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News

Protection against social engineering based threats

Guidance Consulting : 05 August, 2009  (Technical Article)
Guidance Consulting explains the threat of social engineering attacks on larger businesses and how they can be prevented
IT support company Guidance Consulting warns that although social engineering is a real threat to large businesses and corporations, it's one that many decision-makers don't spend much time worrying about. The world of hackers and con men seems far removed from the ordinary, day-to-day bustle of business life, and although protection against viruses and other network-based damages is high, many companies fail to take social engineering threats into account.

'Social engineering is a dangerous threat - even if it's not an immediate one,' says Daniel Gottilla, senior consultant at Guidance Consulting. 'And when the damages from social engineering do occur, they usually hit hard, hit fast, and hit big.'

In the security world, social engineering occurs when hackers or other malicious sources try to infiltrate a network by manipulating the human element. This means that these outside sources may call a company or otherwise make contact in an attempt to pull information to help them access even the most secure of systems. 'It's a scary prospect,' says Gottilla, 'because even the best vulnerability protection can be proven ineffective if just one employee lets too much information go to the wrong person. All of a sudden, you have to worry about entire security networks losing their effectiveness.'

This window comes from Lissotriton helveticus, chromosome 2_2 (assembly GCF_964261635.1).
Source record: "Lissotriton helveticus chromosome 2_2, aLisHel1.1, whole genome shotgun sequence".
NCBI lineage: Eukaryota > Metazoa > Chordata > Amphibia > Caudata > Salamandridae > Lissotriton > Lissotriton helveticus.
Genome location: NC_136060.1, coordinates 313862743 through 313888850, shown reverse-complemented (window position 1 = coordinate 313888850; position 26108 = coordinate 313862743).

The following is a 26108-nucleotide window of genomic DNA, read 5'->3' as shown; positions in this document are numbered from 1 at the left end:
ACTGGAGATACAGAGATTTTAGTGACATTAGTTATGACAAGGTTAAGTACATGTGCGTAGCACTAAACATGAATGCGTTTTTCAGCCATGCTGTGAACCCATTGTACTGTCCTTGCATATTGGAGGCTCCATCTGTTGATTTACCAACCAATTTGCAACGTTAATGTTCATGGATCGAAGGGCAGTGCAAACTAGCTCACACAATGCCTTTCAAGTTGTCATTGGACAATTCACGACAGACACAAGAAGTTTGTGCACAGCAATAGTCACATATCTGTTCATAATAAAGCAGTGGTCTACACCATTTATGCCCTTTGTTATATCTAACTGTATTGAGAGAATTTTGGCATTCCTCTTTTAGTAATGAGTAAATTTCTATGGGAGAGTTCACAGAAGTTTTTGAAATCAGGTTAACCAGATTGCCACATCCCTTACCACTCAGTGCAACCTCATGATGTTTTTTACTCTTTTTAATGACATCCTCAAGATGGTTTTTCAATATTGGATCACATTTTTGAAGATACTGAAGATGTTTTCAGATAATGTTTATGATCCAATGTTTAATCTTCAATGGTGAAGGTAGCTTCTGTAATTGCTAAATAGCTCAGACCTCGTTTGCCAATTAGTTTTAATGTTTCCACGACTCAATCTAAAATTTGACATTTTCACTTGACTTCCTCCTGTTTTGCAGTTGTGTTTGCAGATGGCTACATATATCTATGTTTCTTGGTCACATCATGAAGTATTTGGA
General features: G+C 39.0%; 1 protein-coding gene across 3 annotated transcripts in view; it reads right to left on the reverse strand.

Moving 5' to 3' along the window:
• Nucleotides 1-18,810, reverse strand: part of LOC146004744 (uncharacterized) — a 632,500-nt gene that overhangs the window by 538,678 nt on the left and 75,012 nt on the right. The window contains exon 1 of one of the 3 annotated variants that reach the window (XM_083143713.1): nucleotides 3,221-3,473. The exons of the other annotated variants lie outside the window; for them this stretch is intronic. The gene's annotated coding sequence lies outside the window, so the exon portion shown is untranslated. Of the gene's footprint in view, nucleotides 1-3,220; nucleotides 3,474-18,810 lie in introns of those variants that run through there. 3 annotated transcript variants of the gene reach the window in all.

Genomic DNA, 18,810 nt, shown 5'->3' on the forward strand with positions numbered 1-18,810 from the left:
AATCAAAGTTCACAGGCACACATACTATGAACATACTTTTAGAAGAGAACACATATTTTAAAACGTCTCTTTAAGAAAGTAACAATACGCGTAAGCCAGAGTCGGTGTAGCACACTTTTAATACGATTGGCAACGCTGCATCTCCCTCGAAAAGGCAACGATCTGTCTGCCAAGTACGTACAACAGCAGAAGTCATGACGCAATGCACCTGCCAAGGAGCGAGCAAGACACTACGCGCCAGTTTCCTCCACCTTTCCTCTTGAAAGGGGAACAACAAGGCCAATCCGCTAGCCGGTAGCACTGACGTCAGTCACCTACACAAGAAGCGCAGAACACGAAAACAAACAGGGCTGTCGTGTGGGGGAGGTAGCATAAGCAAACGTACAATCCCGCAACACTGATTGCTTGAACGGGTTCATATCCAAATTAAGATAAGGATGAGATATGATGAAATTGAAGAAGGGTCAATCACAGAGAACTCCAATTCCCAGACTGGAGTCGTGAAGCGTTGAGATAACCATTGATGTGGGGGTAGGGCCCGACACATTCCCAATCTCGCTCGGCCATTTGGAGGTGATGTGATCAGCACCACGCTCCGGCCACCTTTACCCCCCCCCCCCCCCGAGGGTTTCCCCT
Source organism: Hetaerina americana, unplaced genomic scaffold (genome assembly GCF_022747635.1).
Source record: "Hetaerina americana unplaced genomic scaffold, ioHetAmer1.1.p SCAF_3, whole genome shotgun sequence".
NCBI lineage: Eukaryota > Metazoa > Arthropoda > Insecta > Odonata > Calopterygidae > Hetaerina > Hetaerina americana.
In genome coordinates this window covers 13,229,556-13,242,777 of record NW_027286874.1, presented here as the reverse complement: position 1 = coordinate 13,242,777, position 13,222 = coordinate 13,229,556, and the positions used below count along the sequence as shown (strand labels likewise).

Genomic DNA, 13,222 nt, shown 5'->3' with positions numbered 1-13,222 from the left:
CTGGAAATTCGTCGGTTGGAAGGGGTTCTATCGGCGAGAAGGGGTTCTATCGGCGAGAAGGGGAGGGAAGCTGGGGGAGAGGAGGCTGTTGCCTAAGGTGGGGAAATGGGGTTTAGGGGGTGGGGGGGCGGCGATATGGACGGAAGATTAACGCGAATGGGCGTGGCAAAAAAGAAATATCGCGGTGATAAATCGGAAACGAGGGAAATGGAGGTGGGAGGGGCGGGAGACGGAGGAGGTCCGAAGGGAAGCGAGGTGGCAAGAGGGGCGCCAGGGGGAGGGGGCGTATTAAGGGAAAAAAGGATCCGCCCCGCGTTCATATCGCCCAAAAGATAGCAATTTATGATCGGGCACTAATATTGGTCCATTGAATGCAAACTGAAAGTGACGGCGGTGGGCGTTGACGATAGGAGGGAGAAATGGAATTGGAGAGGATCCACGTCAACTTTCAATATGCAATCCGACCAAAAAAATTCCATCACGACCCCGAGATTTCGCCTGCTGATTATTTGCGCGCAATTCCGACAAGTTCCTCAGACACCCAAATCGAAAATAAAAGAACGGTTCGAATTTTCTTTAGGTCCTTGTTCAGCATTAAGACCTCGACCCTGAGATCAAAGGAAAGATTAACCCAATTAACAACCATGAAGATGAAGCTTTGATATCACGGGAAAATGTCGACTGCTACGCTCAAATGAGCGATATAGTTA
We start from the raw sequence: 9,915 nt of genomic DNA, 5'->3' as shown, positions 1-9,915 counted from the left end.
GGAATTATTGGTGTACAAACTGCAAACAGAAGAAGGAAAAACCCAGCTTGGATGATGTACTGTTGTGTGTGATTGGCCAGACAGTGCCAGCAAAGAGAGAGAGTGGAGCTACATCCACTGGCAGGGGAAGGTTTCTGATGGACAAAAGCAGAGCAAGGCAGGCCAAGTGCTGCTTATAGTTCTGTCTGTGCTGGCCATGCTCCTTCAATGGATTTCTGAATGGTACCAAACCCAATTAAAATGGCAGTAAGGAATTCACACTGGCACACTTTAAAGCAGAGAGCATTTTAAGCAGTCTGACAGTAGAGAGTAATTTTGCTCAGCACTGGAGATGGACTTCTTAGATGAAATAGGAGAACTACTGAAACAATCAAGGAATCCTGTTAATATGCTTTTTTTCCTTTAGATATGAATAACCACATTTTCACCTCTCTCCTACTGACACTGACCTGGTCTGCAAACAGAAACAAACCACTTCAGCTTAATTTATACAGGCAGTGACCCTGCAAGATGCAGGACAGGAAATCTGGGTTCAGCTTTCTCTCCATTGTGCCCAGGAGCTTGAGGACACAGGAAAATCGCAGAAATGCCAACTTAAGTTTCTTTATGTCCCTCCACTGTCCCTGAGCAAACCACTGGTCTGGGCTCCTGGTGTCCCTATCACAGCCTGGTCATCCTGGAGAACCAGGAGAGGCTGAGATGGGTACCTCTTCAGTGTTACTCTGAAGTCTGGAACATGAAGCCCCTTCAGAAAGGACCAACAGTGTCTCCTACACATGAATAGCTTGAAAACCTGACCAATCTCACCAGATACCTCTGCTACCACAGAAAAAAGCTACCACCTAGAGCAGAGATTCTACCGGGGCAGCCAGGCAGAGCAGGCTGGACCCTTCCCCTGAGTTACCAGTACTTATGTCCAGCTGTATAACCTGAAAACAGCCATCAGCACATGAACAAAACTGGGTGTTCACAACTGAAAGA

The reasons behind social engineering damages vary, depending primarily on the type of business being targeted. Large corporations or Fortune 500 companies might be vulnerable to individuals looking to steal money. Other businesses might be preyed upon for access to client information. Some are even targets of little more than revenge or a hacker's attempt to prove his or her abilities as a social engineer.

No matter what the reason, however, the results can be catastrophic. Although these kinds of attacks are rarer than other types of vulnerability issues, they typically cost more in the long run, oftentimes to the tune of hundreds of thousands of dollars.

Fortunately, companies like Guidance Consulting provide an added layer of protection even against social engineers. By focusing on employee training and effective security measures at the managerial level, many corporations are able to avoid many of the damages associated with this kind of attack. 'Like all good IT security, it's about creating a custom-made plan for your business,' Gottilla asserts. 'Because these hackers are taking individual businesses and security weaknesses into account every time they try to get into a system, we address social engineering issues in the exact same way. We find your weaknesses and eliminate them.'
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